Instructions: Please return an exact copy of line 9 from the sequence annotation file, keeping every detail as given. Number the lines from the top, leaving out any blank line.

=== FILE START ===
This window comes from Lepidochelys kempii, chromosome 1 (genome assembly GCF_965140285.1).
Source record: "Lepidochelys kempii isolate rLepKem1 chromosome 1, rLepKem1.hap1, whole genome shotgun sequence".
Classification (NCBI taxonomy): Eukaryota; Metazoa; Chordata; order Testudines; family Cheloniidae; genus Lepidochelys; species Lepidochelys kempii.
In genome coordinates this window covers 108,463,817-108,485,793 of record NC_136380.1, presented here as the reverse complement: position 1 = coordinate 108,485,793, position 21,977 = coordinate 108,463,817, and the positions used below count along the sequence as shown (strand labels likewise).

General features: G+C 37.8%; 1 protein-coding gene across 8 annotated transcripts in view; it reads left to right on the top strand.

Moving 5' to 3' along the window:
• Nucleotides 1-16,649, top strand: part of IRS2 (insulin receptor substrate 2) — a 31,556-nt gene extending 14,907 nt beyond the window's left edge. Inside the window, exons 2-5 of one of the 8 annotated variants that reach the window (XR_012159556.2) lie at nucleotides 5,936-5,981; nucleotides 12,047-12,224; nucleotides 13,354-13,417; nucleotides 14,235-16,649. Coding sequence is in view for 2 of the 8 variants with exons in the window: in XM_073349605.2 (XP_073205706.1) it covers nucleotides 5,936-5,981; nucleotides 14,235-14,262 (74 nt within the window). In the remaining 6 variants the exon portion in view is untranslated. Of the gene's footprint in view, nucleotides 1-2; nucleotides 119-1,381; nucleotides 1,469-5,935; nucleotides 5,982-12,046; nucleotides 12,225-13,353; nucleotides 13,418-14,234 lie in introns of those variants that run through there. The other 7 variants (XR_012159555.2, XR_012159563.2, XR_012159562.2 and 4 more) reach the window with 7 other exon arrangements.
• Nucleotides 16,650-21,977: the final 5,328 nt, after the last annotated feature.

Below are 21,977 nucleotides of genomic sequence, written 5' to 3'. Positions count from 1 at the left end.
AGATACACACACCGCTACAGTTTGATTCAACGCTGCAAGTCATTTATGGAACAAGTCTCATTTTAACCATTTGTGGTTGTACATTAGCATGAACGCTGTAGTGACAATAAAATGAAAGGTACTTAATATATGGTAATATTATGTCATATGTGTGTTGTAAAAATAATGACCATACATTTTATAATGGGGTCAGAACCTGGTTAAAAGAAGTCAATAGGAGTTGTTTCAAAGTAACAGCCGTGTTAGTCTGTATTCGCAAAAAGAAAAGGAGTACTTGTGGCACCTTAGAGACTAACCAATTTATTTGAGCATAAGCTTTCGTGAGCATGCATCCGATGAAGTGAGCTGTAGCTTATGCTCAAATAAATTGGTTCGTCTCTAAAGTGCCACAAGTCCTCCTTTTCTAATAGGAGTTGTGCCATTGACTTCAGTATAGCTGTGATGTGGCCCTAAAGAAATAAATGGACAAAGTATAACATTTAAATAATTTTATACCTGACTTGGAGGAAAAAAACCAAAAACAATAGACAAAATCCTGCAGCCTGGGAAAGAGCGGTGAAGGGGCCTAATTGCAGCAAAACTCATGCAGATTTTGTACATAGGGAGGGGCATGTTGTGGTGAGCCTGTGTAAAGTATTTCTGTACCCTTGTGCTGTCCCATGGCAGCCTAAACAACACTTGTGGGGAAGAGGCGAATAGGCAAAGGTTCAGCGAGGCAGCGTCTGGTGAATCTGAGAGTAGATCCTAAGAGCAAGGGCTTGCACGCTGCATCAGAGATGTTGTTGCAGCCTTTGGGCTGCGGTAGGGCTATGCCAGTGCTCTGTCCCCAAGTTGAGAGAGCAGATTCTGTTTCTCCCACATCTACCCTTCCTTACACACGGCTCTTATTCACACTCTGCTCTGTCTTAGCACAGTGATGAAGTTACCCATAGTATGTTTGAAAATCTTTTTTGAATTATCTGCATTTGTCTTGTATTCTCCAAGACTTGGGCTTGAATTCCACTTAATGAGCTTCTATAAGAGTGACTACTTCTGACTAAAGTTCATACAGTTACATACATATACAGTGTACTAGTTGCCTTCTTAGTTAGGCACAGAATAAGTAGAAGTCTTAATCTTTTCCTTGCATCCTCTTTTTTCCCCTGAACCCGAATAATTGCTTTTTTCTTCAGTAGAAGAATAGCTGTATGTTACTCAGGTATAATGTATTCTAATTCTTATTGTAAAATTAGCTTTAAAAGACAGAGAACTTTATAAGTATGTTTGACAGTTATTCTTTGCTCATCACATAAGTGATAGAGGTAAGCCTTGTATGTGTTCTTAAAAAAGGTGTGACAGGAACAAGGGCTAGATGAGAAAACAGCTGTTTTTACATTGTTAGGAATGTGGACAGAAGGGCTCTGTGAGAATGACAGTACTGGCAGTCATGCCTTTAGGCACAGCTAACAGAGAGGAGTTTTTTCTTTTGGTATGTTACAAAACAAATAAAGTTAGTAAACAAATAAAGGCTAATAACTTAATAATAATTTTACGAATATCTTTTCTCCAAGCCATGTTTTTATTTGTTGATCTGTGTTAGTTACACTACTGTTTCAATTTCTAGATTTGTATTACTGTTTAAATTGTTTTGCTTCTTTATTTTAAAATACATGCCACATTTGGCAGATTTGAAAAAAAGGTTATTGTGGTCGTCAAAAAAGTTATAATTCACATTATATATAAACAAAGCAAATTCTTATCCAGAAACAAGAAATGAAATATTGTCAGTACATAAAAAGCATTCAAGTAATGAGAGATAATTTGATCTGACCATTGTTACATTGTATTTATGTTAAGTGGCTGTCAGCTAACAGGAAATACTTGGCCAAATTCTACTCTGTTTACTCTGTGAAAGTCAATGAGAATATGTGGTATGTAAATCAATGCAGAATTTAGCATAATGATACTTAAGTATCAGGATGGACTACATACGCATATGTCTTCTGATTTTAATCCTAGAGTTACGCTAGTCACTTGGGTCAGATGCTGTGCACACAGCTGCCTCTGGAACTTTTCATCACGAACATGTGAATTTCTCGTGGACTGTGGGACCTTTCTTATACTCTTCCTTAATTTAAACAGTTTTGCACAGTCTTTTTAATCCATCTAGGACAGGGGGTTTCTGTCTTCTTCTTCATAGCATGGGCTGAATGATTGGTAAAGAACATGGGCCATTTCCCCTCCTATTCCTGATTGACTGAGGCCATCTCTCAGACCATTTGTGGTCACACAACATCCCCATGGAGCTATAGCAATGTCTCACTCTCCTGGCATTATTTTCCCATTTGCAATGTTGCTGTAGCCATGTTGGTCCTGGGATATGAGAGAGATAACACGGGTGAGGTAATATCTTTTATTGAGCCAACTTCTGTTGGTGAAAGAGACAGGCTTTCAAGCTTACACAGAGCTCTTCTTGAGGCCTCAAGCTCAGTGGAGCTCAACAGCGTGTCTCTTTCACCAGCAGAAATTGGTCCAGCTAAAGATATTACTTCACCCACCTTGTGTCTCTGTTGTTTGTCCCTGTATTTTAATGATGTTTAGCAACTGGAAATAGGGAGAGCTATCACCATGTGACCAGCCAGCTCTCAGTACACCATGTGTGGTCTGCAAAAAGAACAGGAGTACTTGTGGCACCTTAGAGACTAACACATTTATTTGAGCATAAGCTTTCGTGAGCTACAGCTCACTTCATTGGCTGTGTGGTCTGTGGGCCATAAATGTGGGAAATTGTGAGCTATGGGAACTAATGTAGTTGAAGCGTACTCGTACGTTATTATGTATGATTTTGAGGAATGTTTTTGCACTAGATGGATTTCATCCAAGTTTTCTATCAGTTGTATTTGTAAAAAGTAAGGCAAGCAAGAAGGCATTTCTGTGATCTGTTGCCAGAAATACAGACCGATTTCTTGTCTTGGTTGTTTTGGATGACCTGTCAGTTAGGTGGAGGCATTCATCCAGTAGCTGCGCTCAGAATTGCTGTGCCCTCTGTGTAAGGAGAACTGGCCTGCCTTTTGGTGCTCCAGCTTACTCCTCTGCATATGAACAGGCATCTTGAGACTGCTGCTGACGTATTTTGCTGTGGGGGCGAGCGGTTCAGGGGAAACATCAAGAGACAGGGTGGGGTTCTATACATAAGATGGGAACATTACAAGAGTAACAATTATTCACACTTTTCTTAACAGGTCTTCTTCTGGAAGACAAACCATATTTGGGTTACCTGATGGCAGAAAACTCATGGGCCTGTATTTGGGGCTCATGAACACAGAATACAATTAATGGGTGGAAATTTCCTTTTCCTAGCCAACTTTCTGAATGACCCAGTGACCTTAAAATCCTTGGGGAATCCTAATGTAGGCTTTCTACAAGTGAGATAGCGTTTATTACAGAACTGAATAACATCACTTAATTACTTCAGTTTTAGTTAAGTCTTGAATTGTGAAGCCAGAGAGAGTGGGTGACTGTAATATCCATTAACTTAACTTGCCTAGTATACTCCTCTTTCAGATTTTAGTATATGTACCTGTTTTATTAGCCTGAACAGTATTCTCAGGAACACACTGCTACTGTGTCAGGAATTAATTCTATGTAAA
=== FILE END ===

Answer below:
Below are 21,977 nucleotides of genomic sequence, written 5' to 3'. Positions count from 1 at the left end.